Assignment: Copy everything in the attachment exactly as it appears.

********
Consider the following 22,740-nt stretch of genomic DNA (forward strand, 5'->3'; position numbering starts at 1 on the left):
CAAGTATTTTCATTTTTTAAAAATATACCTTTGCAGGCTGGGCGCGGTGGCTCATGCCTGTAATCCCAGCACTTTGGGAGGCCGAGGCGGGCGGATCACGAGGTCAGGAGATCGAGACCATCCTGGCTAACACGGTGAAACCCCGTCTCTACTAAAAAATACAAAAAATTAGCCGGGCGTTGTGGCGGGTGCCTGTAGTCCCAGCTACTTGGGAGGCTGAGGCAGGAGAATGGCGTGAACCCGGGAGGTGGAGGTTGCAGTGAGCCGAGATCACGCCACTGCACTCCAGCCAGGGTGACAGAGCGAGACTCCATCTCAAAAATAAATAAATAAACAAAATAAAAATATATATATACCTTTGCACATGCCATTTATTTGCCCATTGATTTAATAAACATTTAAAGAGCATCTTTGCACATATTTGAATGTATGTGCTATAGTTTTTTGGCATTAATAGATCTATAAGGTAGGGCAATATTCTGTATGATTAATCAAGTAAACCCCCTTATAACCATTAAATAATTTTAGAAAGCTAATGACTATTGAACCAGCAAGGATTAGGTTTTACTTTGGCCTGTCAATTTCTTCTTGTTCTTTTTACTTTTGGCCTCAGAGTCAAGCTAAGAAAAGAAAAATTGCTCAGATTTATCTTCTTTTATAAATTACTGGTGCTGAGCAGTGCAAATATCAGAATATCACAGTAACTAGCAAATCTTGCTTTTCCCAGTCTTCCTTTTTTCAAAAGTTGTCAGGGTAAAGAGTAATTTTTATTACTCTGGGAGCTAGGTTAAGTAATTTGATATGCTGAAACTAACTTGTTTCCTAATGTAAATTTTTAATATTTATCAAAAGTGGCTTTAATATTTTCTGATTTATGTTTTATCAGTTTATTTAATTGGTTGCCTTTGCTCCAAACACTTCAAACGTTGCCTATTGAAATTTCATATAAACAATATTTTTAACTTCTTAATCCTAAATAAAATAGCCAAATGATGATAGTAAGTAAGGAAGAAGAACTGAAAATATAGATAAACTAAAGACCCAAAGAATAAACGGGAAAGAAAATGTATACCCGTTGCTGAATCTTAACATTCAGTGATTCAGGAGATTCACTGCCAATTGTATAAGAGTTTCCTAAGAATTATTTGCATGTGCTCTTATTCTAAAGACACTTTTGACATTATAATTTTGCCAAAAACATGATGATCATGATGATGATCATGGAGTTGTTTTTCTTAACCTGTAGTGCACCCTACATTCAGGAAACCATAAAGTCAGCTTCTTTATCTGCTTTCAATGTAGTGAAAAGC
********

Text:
Consider the following 22,740-nt stretch of genomic DNA (forward strand, 5'->3'; position numbering starts at 1 on the left):
CAAGTATTTTCATTTTTTAAAAATATACCTTTGCAGGCTGGGCGCGGTGGCTCATGCCTGTAATCCCAGCACTTTGGGAGGCCGAGGCGGGCGGATCACGAGGTCAGGAGATCGAGACCATCCTGGCTAACACGGTGAAACCCCGTCTCTACTAAAAAATACAAAAAATTAGCCGGGCGTTGTGGCGGGTGCCTGTAGTCCCAGCTACTTGGGAGGCTGAGGCAGGAGAATGGCGTGAACCCGGGAGGTGGAGGTTGCAGTGAGCCGAGATCACGCCACTGCACTCCAGCCAGGGTGACAGAGCGAGACTCCATCTCAAAAATAAATAAATAAACAAAATAAAAATATATATATACCTTTGCACATGCCATTTATTTGCCCATTGATTTAATAAACATTTAAAGAGCATCTTTGCACATATTTGAATGTATGTGCTATAGTTTTTTGGCATTAATAGATCTATAAGGTAGGGCAATATTCTGTATGATTAATCAAGTAAACCCCCTTATAACCATTAAATAATTTTAGAAAGCTAATGACTATTGAACCAGCAAGGATTAGGTTTTACTTTGGCCTGTCAATTTCTTCTTGTTCTTTTTACTTTTGGCCTCAGAGTCAAGCTAAGAAAAGAAAAATTGCTCAGATTTATCTTCTTTTATAAATTACTGGTGCTGAGCAGTGCAAATATCAGAATATCACAGTAACTAGCAAATCTTGCTTTTCCCAGTCTTCCTTTTTTCAAAAGTTGTCAGGGTAAAGAGTAATTTTTATTACTCTGGGAGCTAGGTTAAGTAATTTGATATGCTGAAACTAACTTGTTTCCTAATGTAAATTTTTAATATTTATCAAAAGTGGCTTTAATATTTTCTGATTTATGTTTTATCAGTTTATTTAATTGGTTGCCTTTGCTCCAAACACTTCAAACGTTGCCTATTGAAATTTCATATAAACAATATTTTTAACTTCTTAATCCTAAATAAAATAGCCAAATGATGATAGTAAGTAAGGAAGAAGAACTGAAAATATAGATAAACTAAAGACCCAAAGAATAAACGGGAAAGAAAATGTATACCCGTTGCTGAATCTTAACATTCAGTGATTCAGGAGATTCACTGCCAATTGTATAAGAGTTTCCTAAGAATTATTTGCATGTGCTCTTATTCTAAAGACACTTTTGACATTATAATTTTGCCAAAAACATGATGATCATGATGATGATCATGGAGTTGTTTTTCTTAACCTGTAGTGCACCCTACATTCAGGAAACCATAAAGTCAGCTTCTTTATCTGCTTTCAATGTAGTGAAAAGC